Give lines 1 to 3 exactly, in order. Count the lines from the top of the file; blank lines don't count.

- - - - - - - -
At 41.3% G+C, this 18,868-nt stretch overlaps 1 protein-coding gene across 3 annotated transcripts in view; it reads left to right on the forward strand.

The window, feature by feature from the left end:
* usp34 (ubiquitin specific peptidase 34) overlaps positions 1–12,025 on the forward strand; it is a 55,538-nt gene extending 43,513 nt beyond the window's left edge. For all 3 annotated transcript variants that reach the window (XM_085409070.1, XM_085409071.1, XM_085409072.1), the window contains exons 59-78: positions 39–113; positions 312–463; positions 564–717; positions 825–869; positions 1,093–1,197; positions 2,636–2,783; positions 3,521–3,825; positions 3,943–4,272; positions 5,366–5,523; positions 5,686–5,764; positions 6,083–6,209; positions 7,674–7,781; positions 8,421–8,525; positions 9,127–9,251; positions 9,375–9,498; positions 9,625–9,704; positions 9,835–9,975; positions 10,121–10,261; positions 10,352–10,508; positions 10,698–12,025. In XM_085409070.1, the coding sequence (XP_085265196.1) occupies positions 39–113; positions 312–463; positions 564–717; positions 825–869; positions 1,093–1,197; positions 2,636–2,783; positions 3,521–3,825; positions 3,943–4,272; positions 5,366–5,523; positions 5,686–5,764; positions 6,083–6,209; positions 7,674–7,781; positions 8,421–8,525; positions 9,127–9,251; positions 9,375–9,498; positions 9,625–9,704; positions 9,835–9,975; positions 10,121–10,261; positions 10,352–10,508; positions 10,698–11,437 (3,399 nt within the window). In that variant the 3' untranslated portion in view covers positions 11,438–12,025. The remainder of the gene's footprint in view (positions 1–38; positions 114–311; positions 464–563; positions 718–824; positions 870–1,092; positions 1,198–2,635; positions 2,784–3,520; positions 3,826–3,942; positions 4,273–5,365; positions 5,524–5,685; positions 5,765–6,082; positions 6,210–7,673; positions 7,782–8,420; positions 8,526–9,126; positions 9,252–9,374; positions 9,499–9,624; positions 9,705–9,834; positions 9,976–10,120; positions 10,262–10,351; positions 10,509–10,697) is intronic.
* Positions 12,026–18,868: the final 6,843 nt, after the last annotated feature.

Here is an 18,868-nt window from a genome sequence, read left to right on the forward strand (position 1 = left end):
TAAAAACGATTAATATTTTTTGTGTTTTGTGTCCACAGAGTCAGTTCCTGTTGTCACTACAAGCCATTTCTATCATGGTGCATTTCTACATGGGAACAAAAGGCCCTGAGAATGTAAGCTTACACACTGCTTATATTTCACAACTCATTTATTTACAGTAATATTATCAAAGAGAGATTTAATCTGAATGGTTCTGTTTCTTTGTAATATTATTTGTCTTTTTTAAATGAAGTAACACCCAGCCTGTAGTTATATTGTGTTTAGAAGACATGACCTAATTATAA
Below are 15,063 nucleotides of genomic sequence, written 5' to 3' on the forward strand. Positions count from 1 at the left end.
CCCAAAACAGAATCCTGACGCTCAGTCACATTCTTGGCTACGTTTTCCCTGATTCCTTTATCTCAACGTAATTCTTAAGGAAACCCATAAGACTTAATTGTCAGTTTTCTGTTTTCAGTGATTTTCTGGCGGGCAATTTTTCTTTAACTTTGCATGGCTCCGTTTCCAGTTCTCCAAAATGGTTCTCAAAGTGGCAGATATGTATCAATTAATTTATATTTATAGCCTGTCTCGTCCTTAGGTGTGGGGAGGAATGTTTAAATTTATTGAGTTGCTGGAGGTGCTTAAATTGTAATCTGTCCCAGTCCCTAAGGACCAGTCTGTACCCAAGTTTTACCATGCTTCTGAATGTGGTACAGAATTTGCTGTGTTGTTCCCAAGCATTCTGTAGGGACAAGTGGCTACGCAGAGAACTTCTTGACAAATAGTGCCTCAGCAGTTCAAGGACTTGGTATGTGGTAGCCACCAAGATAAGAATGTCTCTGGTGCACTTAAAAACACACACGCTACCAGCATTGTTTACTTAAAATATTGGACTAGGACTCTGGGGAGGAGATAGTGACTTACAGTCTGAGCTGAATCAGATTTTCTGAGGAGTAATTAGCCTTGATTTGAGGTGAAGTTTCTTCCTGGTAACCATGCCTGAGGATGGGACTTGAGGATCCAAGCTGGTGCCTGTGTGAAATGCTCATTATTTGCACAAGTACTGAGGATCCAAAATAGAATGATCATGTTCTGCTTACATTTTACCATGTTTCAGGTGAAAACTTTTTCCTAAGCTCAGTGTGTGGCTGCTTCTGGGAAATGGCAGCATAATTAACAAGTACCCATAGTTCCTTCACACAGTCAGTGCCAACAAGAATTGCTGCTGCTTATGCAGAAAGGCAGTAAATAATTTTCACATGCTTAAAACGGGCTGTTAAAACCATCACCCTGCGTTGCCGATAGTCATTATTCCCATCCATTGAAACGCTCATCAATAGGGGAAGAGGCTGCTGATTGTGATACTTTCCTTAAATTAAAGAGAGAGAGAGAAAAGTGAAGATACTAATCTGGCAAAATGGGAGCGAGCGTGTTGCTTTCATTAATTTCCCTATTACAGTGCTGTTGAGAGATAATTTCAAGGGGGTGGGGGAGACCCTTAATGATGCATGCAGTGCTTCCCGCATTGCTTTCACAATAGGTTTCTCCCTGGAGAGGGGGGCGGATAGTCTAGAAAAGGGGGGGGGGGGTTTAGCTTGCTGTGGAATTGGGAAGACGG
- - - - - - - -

At 41.3% G+C, this 18,868-nt stretch overlaps 1 protein-coding gene across 3 annotated transcripts in view; it reads left to right on the forward strand.

The window, feature by feature from the left end:
* usp34 (ubiquitin specific peptidase 34) overlaps positions 1–12,025 on the forward strand; it is a 55,538-nt gene extending 43,513 nt beyond the window's left edge. For all 3 annotated transcript variants that reach the window (XM_085409070.1, XM_085409071.1, XM_085409072.1), the window contains exons 59-78: positions 39–113; positions 312–463; positions 564–717; positions 825–869; positions 1,093–1,197; positions 2,636–2,783; positions 3,521–3,825; positions 3,943–4,272; positions 5,366–5,523; positions 5,686–5,764; positions 6,083–6,209; positions 7,674–7,781; positions 8,421–8,525; positions 9,127–9,251; positions 9,375–9,498; positions 9,625–9,704; positions 9,835–9,975; positions 10,121–10,261; positions 10,352–10,508; positions 10,698–12,025. In XM_085409070.1, the coding sequence (XP_085265196.1) occupies positions 39–113; positions 312–463; positions 564–717; positions 825–869; positions 1,093–1,197; positions 2,636–2,783; positions 3,521–3,825; positions 3,943–4,272; positions 5,366–5,523; positions 5,686–5,764; positions 6,083–6,209; positions 7,674–7,781; positions 8,421–8,525; positions 9,127–9,251; positions 9,375–9,498; positions 9,625–9,704; positions 9,835–9,975; positions 10,121–10,261; positions 10,352–10,508; positions 10,698–11,437 (3,399 nt within the window). In that variant the 3' untranslated portion in view covers positions 11,438–12,025. The remainder of the gene's footprint in view (positions 1–38; positions 114–311; positions 464–563; positions 718–824; positions 870–1,092; positions 1,198–2,635; positions 2,784–3,520; positions 3,826–3,942; positions 4,273–5,365; positions 5,524–5,685; positions 5,765–6,082; positions 6,210–7,673; positions 7,782–8,420; positions 8,526–9,126; positions 9,252–9,374; positions 9,499–9,624; positions 9,705–9,834; positions 9,976–10,120; positions 10,262–10,351; positions 10,509–10,697) is intronic.